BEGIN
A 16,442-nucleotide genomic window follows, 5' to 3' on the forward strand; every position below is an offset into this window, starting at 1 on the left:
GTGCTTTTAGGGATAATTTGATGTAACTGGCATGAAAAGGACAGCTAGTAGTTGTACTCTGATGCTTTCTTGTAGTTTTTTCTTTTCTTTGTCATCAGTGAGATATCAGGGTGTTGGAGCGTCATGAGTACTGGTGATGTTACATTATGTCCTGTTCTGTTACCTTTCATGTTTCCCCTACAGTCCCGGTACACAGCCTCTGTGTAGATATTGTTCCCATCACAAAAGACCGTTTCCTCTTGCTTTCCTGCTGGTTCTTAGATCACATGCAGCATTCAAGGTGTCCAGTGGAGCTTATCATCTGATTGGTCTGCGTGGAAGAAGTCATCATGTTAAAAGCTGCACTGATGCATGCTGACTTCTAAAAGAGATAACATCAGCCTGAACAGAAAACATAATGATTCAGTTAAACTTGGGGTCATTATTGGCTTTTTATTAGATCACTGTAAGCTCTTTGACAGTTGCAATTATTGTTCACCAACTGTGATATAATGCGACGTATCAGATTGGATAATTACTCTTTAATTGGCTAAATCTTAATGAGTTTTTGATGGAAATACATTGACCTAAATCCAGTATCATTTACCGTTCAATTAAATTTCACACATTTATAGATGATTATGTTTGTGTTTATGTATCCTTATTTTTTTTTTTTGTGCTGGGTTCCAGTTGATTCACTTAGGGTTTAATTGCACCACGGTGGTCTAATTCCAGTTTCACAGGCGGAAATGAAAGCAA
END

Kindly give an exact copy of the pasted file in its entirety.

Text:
A 16,442-nucleotide genomic window follows, 5' to 3' on the forward strand; every position below is an offset into this window, starting at 1 on the left:
GTGCTTTTAGGGATAATTTGATGTAACTGGCATGAAAAGGACAGCTAGTAGTTGTACTCTGATGCTTTCTTGTAGTTTTTTCTTTTCTTTGTCATCAGTGAGATATCAGGGTGTTGGAGCGTCATGAGTACTGGTGATGTTACATTATGTCCTGTTCTGTTACCTTTCATGTTTCCCCTACAGTCCCGGTACACAGCCTCTGTGTAGATATTGTTCCCATCACAAAAGACCGTTTCCTCTTGCTTTCCTGCTGGTTCTTAGATCACATGCAGCATTCAAGGTGTCCAGTGGAGCTTATCATCTGATTGGTCTGCGTGGAAGAAGTCATCATGTTAAAAGCTGCACTGATGCATGCTGACTTCTAAAAGAGATAACATCAGCCTGAACAGAAAACATAATGATTCAGTTAAACTTGGGGTCATTATTGGCTTTTTATTAGATCACTGTAAGCTCTTTGACAGTTGCAATTATTGTTCACCAACTGTGATATAATGCGACGTATCAGATTGGATAATTACTCTTTAATTGGCTAAATCTTAATGAGTTTTTGATGGAAATACATTGACCTAAATCCAGTATCATTTACCGTTCAATTAAATTTCACACATTTATAGATGATTATGTTTGTGTTTATGTATCCTTATTTTTTTTTTTTGTGCTGGGTTCCAGTTGATTCACTTAGGGTTTAATTGCACCACGGTGGTCTAATTCCAGTTTCACAGGCGGAAATGAAAGCAA